I love this storyline – it belongs completely and utterly to the TV show and has absolutely no basis in any of Christie’s fiction. I love what it reveals about the ‘family’ dynamic of Poirot, Hastings and Miss Lemon, with Hastings assuming the role of protective older brother and Poirot that of affectionate pater. I love that Poirot insists Miss Lemon’s friend comes to tea, and that both men appear to be sizing him up in their different ways. I love Miss Lemon’s comments on the class system (‘the way we were all brought up to think’) when she discovers Edwin is a butler and not a private secretary. And I love the fact that this is (I think) the first time we hear someone call Miss Lemon ‘Felicity’.


But, more importantly, I love the way the gang react when Edwin Graves’s (Leonard Preston) crimes are revealed. After apprehending the murdering, cheating butler (more on that shortly), Hastings gives him a proper punch in the chops:
‘You swine! That’s for Miss Lemon!’
Avuncular Poirot, however, has to break the news to Miss Lemon. And I love this too. The little Belgian tiptoes into Miss Lemon’s office, prepared to gently explain that her boyfriend was (a) married and (b) a murderer. It’s such a sweet scene, and I love the way Suchet conveys Poirot’s palpable concern and pain on Miss Lemon’s behalf.

But I also love the fact that Miss Lemon doesn’t care. She has to ask Poirot who ‘Edwin’ is, because Mr Graves is dead to her. Not because he killed his employer. Not because he stole a load of money. Not because he had a secret wife. Not because he was weirdly proficient at speed-eating beef. But because he was planning to have Foscatini’s cat put to sleep. For Felicity Lemon, that is the ultimate crime.

The Miss Lemon storyline is probably my favourite bit of this episode, but the Hastings bit comes a very close second. As cats are to Miss Lemon, cars are to Captain Hastings. And oh boy! There’s a car and a half here.

In this episode, Hastings has decided to ditch his beloved Lagonda and purchase a swanky Eliso Freccia (a fictional Italian make). In bare plot terms, this is done to allow an expansion of the ‘sinister Italian’ red herring of Christie’s story. In the original, Foscatini is not a count, but rather a blackmailer. Ascanio – presumed to be a political assassin – is actually Foscatini’s victim, and his earlier visit to the man’s flat was for the purpose of paying him off. (In the story, as in the TV version, Foscatini is revealed to be a very reasonable blackmailer.)

In the adaptation, Foscatini’s web of blackmail goes further, involving Bruno Vizzini (David Neal) and Margherita Fabbri (Anna Mazzotti) of the Eliso Freccia firm. This allows for two further expansions: (1) the obligatory reference to the brewing conflict in Europe, as Vizzini’s ‘crime’ is to have supported anti-fascist groups in Italy; and (2) a somewhat underwhelming subplot for Japp, where he’s on the trail of the ‘Maznada’, an Italian organized crime family that’s ‘older than the Mafia’. But while these are perfectly sensible reasons for including the Italian car firm in the episode, I think we all know the real reason for including it… it’s an excuse for some Hastings car porn!


There’s a bit of a joke among some fans of the series that early episodes shoehorned in car chases at the drop of a hat. Hastings does tend to jump behind the wheel with ease in the first couple of series, but ‘The Adventure of the Italian Nobleman’ gives us the ne plus ultra of car chases.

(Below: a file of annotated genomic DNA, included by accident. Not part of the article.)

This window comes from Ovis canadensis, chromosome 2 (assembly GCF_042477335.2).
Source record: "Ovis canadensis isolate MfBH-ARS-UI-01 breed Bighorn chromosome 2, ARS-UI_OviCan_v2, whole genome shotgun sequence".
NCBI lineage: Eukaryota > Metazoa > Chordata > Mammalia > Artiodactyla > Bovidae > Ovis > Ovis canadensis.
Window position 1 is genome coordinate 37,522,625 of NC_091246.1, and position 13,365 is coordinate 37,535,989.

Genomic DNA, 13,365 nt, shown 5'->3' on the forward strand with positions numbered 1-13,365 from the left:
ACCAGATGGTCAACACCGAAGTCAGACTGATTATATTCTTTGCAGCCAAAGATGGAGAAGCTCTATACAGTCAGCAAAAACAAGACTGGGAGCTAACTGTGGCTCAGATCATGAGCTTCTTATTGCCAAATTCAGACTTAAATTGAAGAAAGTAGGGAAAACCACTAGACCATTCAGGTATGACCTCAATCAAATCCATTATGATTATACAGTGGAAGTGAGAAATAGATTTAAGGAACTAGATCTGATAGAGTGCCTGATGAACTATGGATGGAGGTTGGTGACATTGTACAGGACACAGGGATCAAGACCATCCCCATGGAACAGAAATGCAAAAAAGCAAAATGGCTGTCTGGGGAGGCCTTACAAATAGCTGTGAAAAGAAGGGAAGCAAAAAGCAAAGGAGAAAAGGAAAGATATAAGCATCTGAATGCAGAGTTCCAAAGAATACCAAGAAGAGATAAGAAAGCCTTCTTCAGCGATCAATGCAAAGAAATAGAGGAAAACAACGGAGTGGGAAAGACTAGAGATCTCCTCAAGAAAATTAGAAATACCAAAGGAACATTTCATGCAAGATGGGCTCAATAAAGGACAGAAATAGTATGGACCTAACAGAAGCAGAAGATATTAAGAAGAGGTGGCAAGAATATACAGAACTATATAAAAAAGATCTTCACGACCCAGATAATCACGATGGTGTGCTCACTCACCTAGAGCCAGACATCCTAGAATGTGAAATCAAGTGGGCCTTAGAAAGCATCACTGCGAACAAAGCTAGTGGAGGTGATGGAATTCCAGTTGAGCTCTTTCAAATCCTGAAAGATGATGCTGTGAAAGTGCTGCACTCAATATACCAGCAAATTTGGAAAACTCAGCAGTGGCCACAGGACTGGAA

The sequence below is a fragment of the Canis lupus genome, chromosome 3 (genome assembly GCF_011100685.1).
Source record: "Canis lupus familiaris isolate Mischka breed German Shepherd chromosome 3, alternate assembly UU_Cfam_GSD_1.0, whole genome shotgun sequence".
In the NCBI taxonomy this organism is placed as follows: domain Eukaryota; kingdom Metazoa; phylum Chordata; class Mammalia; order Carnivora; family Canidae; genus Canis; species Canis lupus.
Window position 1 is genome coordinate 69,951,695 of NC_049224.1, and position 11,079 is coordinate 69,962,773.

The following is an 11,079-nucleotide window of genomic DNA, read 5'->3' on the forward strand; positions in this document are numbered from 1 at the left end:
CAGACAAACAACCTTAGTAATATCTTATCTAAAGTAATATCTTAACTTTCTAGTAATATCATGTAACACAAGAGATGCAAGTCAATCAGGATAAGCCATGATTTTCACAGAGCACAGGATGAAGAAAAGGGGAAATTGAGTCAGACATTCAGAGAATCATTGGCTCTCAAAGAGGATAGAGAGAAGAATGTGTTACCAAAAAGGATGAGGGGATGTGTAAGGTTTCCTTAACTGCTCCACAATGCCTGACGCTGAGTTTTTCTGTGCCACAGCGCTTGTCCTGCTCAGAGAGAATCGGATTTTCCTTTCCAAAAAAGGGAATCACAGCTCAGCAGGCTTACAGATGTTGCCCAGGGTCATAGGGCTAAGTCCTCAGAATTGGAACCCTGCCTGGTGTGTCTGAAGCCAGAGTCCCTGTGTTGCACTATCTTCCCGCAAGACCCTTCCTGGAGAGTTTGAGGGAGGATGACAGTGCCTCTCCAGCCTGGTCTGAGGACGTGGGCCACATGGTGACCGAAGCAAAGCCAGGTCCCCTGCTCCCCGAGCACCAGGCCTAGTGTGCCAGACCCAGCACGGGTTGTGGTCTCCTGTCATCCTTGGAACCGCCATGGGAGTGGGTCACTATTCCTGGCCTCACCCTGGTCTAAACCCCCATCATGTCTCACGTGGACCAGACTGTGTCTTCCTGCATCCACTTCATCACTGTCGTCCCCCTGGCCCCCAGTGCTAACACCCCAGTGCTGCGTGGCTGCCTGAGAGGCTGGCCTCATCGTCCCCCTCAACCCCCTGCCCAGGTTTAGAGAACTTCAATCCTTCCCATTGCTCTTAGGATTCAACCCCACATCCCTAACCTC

When the police descend on Chichester to apprehend the absconding Mr Graves, the murderous valet spins his car round and floors it. Hastings spots an opportunity, jumps into a waiting Eliso Freccia car (apparently played by an Alfa Romeo 2900A with its understandably protective owner body-doubling for Hugh Fraser, in case you’re interested) and goes in pursuit. What follows is a brilliant sequence, in which the two men wheel their rather cumbersome cars through increasingly narrow streets, at a speed that could hardly be called ‘breakneck’. A passer-by shrieks and drops her crockery; the chase is held up by a wandering flock of geese; holiday-makers in an open-top bus point in amazement. It’s pure magic.

Fun as the car chase is, I do have some concerns about the Eliso Freccia car. You see, I paused the episode at the moment Hastings signs the purchase contract…


Woah… how much? £1900? So, about £130,000 in today’s money? Where on earth did Hastings get that much money from? Why is he still mooching off Poirot if he’s got £1900 burning a hole in his pocket? Once again, the finances of Captain Hastings baffle me.

Argh… it’s the early hours of the morning and I’m in danger of getting sidetracked by Hastings’s bank balance again. Time to wrap this one up, I think. Just a couple of additional points of interest with this one…

1. I like that Hastings employs the same visualisation techniques as Miss Lemon used in ‘Double Sin’ when she lost the flat keys. Here, Hastings has to cast his mind back to seeing a postcard of Graves’s boat in order to remember where it was docked.


2. The (fictional) Regent’s Court of Christie’s story is replaced by a real building – Addisland Court. The scenes at Foscatini’s flat were actually filmed on location at Addisland Court, which makes this block of flats one of the few buildings to actually play itself in the series.

3. The gut-busting reality of what Graves actually does clearly bothered Exton as much as it bothers me, as he makes some subtle changes to ease the strain on Graves’s digestive tract. While the menu is identical to that in Christie’s short story (the interview with the chef is one of the scenes adapted almost verbatim from the source), the TV Graves only pretends there is one guest coming. Thus, he only has to Man-versus-Food two full dinners, instead of three. Exton also makes a minor adjustment to the timings: the dinner is served at 8pm, but Graves doesn’t go out until just before nine, giving him a little bit longer to finish the steaks.

4. Poirot doesn’t respond well to the arrival of Count Foscatini’s cat.


And with that, it’s time to move on. The next episode is ‘The Chocolate Box’